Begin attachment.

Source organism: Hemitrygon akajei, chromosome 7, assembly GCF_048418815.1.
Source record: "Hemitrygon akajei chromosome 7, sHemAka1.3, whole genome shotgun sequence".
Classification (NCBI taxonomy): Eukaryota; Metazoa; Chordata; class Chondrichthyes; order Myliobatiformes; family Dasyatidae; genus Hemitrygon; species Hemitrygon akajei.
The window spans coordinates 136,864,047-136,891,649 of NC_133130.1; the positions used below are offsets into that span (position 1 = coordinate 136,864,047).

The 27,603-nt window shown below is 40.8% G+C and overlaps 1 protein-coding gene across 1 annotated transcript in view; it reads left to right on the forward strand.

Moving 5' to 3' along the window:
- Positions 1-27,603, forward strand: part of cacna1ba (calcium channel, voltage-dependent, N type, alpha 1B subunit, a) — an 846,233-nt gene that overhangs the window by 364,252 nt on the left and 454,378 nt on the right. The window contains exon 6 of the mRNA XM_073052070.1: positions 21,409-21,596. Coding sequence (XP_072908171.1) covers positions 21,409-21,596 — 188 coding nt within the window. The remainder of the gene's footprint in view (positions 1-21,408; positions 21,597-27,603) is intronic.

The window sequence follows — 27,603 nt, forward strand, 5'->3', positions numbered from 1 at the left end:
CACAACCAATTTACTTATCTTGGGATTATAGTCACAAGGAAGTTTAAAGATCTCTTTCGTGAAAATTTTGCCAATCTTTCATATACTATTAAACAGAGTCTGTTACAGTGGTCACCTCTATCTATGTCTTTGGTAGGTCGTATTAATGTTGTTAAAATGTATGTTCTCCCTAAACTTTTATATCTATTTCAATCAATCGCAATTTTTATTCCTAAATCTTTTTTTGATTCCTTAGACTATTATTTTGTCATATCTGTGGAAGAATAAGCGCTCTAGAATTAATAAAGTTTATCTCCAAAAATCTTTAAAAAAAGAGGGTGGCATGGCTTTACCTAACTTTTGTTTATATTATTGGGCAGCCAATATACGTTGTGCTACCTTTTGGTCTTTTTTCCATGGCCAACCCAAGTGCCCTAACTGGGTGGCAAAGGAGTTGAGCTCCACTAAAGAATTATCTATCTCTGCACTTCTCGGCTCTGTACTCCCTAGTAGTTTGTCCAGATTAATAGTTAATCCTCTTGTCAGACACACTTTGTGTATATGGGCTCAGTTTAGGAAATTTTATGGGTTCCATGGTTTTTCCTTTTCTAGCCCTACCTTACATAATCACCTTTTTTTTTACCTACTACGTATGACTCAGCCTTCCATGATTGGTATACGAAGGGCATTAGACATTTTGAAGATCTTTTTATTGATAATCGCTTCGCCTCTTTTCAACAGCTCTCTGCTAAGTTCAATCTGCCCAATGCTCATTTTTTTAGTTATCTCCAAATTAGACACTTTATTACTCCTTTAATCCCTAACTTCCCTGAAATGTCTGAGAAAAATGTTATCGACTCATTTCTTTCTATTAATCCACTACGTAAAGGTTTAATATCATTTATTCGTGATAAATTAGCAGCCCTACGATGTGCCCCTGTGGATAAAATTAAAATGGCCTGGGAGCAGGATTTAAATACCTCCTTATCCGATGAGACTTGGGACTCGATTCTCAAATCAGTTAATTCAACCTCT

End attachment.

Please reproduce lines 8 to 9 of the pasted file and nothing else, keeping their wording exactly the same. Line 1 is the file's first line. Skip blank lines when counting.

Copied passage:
The window sequence follows — 27,603 nt, forward strand, 5'->3', positions numbered from 1 at the left end:
CACAACCAATTTACTTATCTTGGGATTATAGTCACAAGGAAGTTTAAAGATCTCTTTCGTGAAAATTTTGCCAATCTTTCATATACTATTAAACAGAGTCTGTTACAGTGGTCACCTCTATCTATGTCTTTGGTAGGTCGTATTAATGTTGTTAAAATGTATGTTCTCCCTAAACTTTTATATCTATTTCAATCAATCGCAATTTTTATTCCTAAATCTTTTTTTGATTCCTTAGACTATTATTTTGTCATATCTGTGGAAGAATAAGCGCTCTAGAATTAATAAAGTTTATCTCCAAAAATCTTTAAAAAAAGAGGGTGGCATGGCTTTACCTAACTTTTGTTTATATTATTGGGCAGCCAATATACGTTGTGCTACCTTTTGGTCTTTTTTCCATGGCCAACCCAAGTGCCCTAACTGGGTGGCAAAGGAGTTGAGCTCCACTAAAGAATTATCTATCTCTGCACTTCTCGGCTCTGTACTCCCTAGTAGTTTGTCCAGATTAATAGTTAATCCTCTTGTCAGACACACTTTGTGTATATGGGCTCAGTTTAGGAAATTTTATGGGTTCCATGGTTTTTCCTTTTCTAGCCCTACCTTACATAATCACCTTTTTTTTTACCTACTACGTATGACTCAGCCTTCCATGATTGGTATACGAAGGGCATTAGACATTTTGAAGATCTTTTTATTGATAATCGCTTCGCCTCTTTTCAACAGCTCTCTGCTAAGTTCAATCTGCCCAATGCTCATTTTTTTAGTTATCTCCAAATTAGACACTTTATTACTCCTTTAATCCCTAACTTCCCTGAAATGTCTGAGAAAAATGTTATCGACTCATTTCTTTCTATTAATCCACTACGTAAAGGTTTAATATCATTTATTCGTGATAAATTAGCAGCCCTACGATGTGCCCCTGTGGATAAAATTAAAATGGCCTGGGAGCAGGATTTAAATACCTCCTTATCCGATGAGACTTGGGACTCGATTCTCAAATCAGTTAATTCAACCTCT